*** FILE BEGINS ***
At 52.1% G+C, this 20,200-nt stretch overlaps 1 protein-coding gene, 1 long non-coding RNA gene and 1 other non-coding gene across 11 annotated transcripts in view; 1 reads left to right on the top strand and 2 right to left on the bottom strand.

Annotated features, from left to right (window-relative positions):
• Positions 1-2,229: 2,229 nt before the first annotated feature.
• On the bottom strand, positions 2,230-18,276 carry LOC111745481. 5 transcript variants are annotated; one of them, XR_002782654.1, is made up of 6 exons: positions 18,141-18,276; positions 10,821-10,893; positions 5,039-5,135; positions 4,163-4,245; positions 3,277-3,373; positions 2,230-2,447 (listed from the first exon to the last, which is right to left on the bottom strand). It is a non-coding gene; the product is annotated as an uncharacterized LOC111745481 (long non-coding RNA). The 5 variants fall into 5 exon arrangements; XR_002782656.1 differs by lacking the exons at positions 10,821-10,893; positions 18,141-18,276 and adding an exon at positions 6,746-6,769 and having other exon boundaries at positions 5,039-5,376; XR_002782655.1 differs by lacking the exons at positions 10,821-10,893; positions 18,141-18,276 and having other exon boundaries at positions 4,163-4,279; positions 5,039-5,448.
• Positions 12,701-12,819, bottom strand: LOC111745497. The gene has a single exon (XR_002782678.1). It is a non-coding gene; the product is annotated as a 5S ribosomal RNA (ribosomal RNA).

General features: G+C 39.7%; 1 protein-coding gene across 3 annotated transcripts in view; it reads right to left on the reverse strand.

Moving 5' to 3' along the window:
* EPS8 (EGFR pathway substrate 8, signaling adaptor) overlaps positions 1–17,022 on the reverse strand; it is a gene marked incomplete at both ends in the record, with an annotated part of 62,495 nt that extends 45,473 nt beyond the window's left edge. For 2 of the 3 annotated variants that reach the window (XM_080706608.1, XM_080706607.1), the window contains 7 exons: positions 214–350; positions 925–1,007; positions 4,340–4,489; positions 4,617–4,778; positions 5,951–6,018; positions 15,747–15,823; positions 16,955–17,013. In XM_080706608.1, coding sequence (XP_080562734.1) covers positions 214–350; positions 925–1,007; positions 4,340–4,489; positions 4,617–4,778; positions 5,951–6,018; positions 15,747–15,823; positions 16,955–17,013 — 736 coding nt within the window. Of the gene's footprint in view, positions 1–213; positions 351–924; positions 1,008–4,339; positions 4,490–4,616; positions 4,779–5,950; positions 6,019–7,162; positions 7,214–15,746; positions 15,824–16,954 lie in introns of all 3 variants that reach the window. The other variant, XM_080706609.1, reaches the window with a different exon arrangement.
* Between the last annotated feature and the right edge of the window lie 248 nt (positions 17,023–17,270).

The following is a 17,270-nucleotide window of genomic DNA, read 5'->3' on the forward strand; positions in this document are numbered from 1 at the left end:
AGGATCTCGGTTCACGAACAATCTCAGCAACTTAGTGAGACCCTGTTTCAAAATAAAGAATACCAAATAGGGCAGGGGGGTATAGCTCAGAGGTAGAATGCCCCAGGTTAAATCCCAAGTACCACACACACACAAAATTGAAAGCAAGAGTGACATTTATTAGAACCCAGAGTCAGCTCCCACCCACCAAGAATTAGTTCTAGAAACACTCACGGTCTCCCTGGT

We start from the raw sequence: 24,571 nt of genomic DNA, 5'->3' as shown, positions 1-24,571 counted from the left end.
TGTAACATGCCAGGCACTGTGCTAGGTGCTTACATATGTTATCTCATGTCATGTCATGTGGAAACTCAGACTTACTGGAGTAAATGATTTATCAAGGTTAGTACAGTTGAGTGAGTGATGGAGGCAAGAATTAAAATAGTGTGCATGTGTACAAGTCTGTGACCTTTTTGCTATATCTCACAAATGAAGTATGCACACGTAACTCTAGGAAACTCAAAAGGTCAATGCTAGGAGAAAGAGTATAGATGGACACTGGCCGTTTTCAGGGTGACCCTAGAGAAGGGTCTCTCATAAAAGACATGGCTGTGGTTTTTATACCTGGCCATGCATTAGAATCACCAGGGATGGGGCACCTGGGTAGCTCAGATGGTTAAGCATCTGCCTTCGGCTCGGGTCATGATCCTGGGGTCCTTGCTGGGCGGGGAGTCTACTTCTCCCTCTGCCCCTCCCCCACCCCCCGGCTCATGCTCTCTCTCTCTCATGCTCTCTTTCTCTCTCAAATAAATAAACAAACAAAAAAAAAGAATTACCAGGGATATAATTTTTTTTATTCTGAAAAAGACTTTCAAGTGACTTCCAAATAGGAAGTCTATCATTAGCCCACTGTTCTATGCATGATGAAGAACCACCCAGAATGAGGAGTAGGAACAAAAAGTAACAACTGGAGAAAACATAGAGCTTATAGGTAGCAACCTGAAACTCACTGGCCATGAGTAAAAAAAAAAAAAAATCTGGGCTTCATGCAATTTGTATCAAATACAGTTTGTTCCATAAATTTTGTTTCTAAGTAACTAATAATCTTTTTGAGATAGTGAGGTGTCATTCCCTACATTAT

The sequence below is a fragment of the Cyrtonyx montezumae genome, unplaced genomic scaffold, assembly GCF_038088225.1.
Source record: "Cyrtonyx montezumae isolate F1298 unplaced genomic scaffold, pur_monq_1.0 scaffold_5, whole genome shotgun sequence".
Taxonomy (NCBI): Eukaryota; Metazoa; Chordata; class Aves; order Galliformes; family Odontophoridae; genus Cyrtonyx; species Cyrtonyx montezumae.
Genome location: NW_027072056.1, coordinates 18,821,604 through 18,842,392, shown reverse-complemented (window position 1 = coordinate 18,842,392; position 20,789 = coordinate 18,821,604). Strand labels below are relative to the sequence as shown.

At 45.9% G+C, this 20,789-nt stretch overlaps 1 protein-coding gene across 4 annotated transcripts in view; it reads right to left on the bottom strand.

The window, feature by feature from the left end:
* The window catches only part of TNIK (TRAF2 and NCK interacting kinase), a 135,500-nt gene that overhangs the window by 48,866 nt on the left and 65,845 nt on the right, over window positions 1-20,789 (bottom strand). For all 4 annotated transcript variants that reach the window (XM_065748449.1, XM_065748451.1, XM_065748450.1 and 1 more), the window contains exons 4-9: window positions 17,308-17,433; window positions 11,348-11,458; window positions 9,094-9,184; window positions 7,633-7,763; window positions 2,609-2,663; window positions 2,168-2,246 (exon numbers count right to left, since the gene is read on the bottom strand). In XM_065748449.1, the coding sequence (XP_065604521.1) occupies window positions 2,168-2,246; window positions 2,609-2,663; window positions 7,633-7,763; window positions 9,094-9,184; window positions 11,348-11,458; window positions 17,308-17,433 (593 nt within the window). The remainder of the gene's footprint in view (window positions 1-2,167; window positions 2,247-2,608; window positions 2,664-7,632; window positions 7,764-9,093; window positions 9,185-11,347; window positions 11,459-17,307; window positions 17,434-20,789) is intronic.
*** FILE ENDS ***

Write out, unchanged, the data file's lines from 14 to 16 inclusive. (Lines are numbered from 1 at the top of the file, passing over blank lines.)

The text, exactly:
The sequence below is a fragment of the Cyrtonyx montezumae genome, unplaced genomic scaffold, assembly GCF_038088225.1.
Source record: "Cyrtonyx montezumae isolate F1298 unplaced genomic scaffold, pur_monq_1.0 scaffold_5, whole genome shotgun sequence".
Taxonomy (NCBI): Eukaryota; Metazoa; Chordata; class Aves; order Galliformes; family Odontophoridae; genus Cyrtonyx; species Cyrtonyx montezumae.